The qualifying round for the women’s discus throw is 8:30 p.m. EDT July 30, and the final is 7 a.m. EDT Aug. 2.
Stewart, who graduated from South County High School in 2016, will run the 4×400-meter relay race for Team USA.
His teammates include a fellow student at North Carolina A&T State University. The pair were part of a 4×400 relay team that won national titles this year for the indoor and outdoor track seasons, capping his senior year.
The 24-year-old switched from karate to track and field when he was in ninth grade. To prepare for the upcoming games, he has turned to prayer and meditation, according to FCPS.
“I worked hard for this,” he told FCPS. “There’s always room for improvement, but I’ve made it right now. I’ve made it right here.”
Heats for the men’s 4×400 meter relay are slated for 7:25 a.m. EDT Aug. 6 and 8:50 a.m. EDT Aug. 7 for the final.
Swim caps, swimming goggles, and smiles returned to local pools last month after an unprecedented halt to the Reston area’s primary swimming program in 2020.
After the COVID-19 pandemic interrupted the Reston Swim Team Association last year, the first hiatus in its 50-plus years of existence, the league has now resumed practices as well as competitions and opened up new programming.
“We are thrilled to be back in the water this summer,” Debbie Wagner, the group’s president, said in an email.
Changes this year include the introduction of a program called New Wave for those with basic swimming skills but who weren’t quite ready for a swim team. Wagner noted that the goal is for participants to join a team mid-season.
“We have welcomed many new swimmers to the league and it always amazes me to watch them grow and develop from the first night of practice through the end of our season,” Wagner wrote.
RSTA uses Reston Association pools and targets kids ages 6 to 18.
The group’s board of directors worked throughout the winter and spring to plan for a summer season based on input from members and lessons from what local club and high school teams were doing under COVID-19 restrictions.
“With restrictions loosening and COVID case counts dropping to low levels just before the start of our season, we were able to bring back much of what we typically expect from our summer swim season,” Wagner said in the email.
In April, the RSTA noted changes to comply included 10-foot social distancing, wearing masks immediately before and upon exiting the water, and conducting health screenings, among other measures.
Since then, Virginia ended all COVID-19 capacity and social distancing requirements on May 28 in response to declining COVID-19 cases and rising vaccination numbers. The Pfizer-BioNTech vaccine has also now been authorized for adolescents 12 and older, though no COVID-19 vaccines are available yet for younger children.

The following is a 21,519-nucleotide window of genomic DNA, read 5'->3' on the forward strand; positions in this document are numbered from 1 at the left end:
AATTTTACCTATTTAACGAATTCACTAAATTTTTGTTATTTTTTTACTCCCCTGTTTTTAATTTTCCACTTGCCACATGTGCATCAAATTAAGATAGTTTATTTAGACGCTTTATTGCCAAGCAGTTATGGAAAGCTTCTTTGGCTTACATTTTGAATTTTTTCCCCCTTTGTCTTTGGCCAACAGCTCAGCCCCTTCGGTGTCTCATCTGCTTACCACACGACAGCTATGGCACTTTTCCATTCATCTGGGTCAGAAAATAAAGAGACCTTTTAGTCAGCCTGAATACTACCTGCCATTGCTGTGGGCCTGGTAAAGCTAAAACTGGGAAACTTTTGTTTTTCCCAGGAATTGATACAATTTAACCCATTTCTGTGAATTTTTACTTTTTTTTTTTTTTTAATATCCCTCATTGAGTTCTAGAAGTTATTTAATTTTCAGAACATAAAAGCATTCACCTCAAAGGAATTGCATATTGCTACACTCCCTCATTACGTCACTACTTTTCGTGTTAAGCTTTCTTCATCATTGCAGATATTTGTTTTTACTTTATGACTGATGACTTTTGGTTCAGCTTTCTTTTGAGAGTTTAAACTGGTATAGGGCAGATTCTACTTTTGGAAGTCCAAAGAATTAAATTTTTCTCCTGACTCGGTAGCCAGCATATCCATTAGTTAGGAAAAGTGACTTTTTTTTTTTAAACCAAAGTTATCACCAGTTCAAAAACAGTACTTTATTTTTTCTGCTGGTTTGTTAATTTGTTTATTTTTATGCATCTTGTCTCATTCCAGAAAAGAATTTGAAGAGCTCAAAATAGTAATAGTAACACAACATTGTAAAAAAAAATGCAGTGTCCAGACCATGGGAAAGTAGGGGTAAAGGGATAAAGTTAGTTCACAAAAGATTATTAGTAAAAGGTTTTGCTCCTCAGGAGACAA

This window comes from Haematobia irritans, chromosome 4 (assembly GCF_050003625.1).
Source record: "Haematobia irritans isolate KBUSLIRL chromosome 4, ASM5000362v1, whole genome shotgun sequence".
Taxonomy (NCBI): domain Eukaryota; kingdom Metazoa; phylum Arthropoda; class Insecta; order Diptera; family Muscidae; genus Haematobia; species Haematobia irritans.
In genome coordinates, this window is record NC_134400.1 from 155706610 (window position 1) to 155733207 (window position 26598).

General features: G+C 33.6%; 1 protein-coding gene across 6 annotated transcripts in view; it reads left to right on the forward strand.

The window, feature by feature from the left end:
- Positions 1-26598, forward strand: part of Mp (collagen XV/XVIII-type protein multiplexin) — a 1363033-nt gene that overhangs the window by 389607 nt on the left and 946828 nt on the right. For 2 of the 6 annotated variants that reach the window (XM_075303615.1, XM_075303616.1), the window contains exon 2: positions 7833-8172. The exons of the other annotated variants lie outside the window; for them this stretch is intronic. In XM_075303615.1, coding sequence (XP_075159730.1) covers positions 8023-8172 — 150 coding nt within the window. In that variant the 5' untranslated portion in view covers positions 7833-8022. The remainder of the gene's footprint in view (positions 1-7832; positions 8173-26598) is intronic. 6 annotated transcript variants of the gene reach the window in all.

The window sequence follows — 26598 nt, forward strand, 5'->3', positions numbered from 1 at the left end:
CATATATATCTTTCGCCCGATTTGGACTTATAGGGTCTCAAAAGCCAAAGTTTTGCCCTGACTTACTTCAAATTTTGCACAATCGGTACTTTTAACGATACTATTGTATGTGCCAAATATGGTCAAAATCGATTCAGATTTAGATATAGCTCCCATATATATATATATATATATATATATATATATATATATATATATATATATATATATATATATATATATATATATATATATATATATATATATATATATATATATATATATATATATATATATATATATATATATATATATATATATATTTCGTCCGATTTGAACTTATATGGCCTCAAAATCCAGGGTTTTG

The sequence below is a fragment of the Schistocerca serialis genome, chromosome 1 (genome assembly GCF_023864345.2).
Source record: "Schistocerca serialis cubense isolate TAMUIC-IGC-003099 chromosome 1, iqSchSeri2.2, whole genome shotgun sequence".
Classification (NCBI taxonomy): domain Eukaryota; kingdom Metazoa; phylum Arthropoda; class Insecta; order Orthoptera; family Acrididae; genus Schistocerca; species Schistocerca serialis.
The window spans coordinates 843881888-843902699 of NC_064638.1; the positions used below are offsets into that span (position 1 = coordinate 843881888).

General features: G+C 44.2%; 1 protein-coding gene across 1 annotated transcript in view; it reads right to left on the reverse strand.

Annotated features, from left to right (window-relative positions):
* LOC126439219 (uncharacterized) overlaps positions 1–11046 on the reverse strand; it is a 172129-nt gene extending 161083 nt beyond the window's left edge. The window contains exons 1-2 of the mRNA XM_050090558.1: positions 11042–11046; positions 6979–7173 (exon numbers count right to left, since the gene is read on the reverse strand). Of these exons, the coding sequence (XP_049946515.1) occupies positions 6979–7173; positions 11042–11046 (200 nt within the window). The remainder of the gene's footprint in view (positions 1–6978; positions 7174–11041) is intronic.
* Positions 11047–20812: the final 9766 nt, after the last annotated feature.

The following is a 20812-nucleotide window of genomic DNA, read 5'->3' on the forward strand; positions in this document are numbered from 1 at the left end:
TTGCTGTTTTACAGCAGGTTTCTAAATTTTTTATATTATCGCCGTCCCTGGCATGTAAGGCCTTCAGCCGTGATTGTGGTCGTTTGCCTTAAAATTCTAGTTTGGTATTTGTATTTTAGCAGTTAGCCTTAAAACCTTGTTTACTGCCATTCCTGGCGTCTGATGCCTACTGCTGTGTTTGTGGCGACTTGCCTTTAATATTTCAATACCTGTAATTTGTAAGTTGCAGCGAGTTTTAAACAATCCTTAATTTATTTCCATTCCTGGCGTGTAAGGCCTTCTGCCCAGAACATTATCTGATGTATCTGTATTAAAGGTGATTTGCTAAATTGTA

Even though Virginia has ended its public health restrictions, RSTA has continued utilizing COVID-19 precautions, such as reduced team sizes and off-deck seating areas have sought to avoid crowds on the pool deck.
The league’s return was also made possible in part by support from local businesses that have served as sponsors, including Synergy Design & Construction as a gold sponsor, Glory Days Grill as a silver sponsor, and Stang Family Orthodontics as a bronze sponsor.
The sponsorships help fund operations, including scholarship opportunities to swimmers unable to participate without the financial help.
“The season has been going well,” Wagner said, “and our swimmers and families are excited to be able to be back in the water this summer.”
Photo via Pete Wright/Unsplash
For 14-year-old Akshita Balaji, a combination of hard work and passion spelled success.
A Herndon resident, Akshita tied for 21st place in the Scripps National Spelling Bee semifinals, which was held virtually and aired on ESPN on Sunday (June 27) after the nationwide competition was canceled last year due to the COVID-19 pandemic.
She spent around 12 hours per day preparing for the last six months and studied around 6,000 words per day.
“It was definitely a little hard at first but I kind of got used to it,” she said. “When I was studying, it didn’t feel like I was doing work, you know? Because one word led to another.”
When she saw a word, she wanted to know its relation to another or why it’s spelled that way, she explained.
Her Scripps placement marked the first time in at least a decade that a Fairfax County Public Schools student has advanced that far, according to FCPS via the Fairfax County Council of Parent Teacher Associations.
Since the event, she’s been taking it easy. Her family held a party the following day, and friends visited and brought her gifts, and family sent her flowers, gifts, and cake.
“Everybody posted a lot of messages for her on Facebook and, you know, different forums,” her mother, Sumitra Sampath, said. “We created a little scrapbook for her with all those messages…[and] pictures from different bees.”